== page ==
I love being Welsh…and I want to have a proper conversation with Heulwen!
I want to be a Welsh speaker because I want to show the children in my future classroom (I am a trainee primary school teacher) that the Welsh language is not dying. I am so proud to be Welsh and will be even more proud if I can say that I can also speak our beautiful language!
When visiting a county I would always learn the basics of the language…so now living here, it would be rude not to!
Because I live in north wales and people speak welsh here
I hope to be able to understand what is going on at my children’s school!
I live in Wales & I’m very sniffy about people who go off and live in Spain & France for years & don’t bother to learn to speak the language … oops
Absolutely! Until now I have not lived in the country whose language I am learning - France, Germany, Austria… (excluding England, as I was born there!). I realise what an amazing opportunity I now have in my ‘third age’! I have already had some very interesting conversations - not IN Welsh so much, but as a result of my saying, ‘Dw i’n dysgu Cymraeg’. I even met someone who was born in the same hospital as me - 6 years earlier! All through my language learning.
I want to be a Welsh speaker because I have lived in Wales for some years and feel that I should be able to speak the language native to where I live. I have lived abroad in various places over the years and have always learnt the language (OK probably not very well, but well enough to communicate), and it’s very frustrating not to be able to do so in my own country
I spoke Welsh as a small child but moved to London when I was three. Apart from a few words and phrases and the national anthem which I learned phonetically when I was a teenager, there was no Welsh in my life until I moved back to Wales as an adult with my husband. We made the decision to educate our children through the medium of Welsh when there was just one Welsh medium primary school in Cardiff and no secondary school! Now, four decades on we have six Welsh speaking grandchildren and our lives are closely entwined with the Welsh language and culture but I am still struggling to hold a conversation.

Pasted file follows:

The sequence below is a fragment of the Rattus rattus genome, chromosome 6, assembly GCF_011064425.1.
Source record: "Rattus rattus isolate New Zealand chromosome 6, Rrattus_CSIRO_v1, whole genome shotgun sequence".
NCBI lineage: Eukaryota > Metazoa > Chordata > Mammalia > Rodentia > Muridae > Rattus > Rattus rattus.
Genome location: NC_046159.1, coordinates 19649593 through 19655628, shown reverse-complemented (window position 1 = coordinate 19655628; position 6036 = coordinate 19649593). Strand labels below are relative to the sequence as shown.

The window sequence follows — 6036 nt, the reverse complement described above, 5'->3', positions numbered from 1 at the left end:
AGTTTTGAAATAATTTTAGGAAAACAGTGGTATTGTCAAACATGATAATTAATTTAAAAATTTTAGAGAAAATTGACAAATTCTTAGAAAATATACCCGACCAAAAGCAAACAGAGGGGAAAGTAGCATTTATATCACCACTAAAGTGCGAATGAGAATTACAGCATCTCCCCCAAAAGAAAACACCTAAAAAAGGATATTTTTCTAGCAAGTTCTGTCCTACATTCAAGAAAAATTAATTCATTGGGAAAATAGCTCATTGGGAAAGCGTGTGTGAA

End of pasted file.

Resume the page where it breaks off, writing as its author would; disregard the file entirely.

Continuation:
I speak Thai , which is my husband’s first language quite fluently and can get by in French and German. I even learned to speak Serbo-Croat when I was a student but somehow I lack confidence in Welsh. I have tried various courses and built up a reasonable understanding but find it difficult to speak. I would love to be able to speak everyday Welsh with my grandchildren and family and further develop my understanding. SSIW is definitely helping!
Because I am welsh. And my ancestors were welsh. The bones of my family are buried in this beautiful land.
My great grandmother was monoglot welsh from west wales. Her family moved East and she married a man from the South Wales valleys who spoke English. Their children were bilingual but Welsh was seen as a poor relation to English and not helpful (unhelpful even) for their futures so it was an at home language only.
By my father’s generation there was virtually no welsh spoken. By mine, none at all.
I’ve always felt ashamed that I don’t speak my own language. It feels almost like grief. A mourning for something that should be mine but isn’t.
Well, perhaps now I can heal that wound.
Dw i mwnhau yr iath a dw i isio siarad efo fy teulu yn fy iath naturiol fy Mam. - I hope I said I enjoy the language and I want to speak to my family in my Mother’s natural language! I’m just doing week 7 now of the 6 month course which I’m loving - a lot of Welsh is flooding back into my dreams. Unfortunately I live in the North of Scotland and am only able to access the course on the computer in the local library so cannot record on the sound cloud and don’t get the opportunity to speak with other Welsh speakers very often.
I love the fact that you love being Welsh!
I want to be a welsh speaker because I would love to be able to speak to some of my colleagues and customers in their preferred language
I work for a college in North Wales and we have campuses all over North Wales. A lot of staff I work with across these sites are first language Welsh and I would like to be able to be the one who switches language for them for a change.
I want to be a Cymraeg speaker because I want to feel part of the local community.
When I am a Cymraeg speaker I will never have to ask anyone to change their language and need never be left out of a conversation.
Lots of reasons, First, it originates from the Celtic spoken by the ancient Britons and I am a Briton
(though not that ancient yet!), so I feel it’s part of my heritage too, although I’m not actually Welsh. I do love Wales though, having been to uni in Swansea, having cousins in Beaumaris, Llandudno and Dwygyfylchi and having had many family holidays in Penmaenmawr. Finally, when my husband retires in six years, we may well move to Wales, and it seems rude not to at least try and speak the language where you live!
I want to be a Welsh speaker because Wales is my home and I feel it is important that our heritage is kept alive.
I know exactly what you mean!
I want to be a Welsh speaker because I want to be able to help my son with his homework.
I’ve had a week or so off but I’m back on the straight and narrow and ready to learn!!
I want to be a Welsh Speaker because being Welsh is central to my identity and so being able to speak Welsh would make me very proud… Plus it would help with my career goals as they want bilingual staff!!!
My three granddaughters are going to Welsh Medium schools. All are under 7 years old. I would love to be able to speak Welsh fluently with them all before they reach secondary school.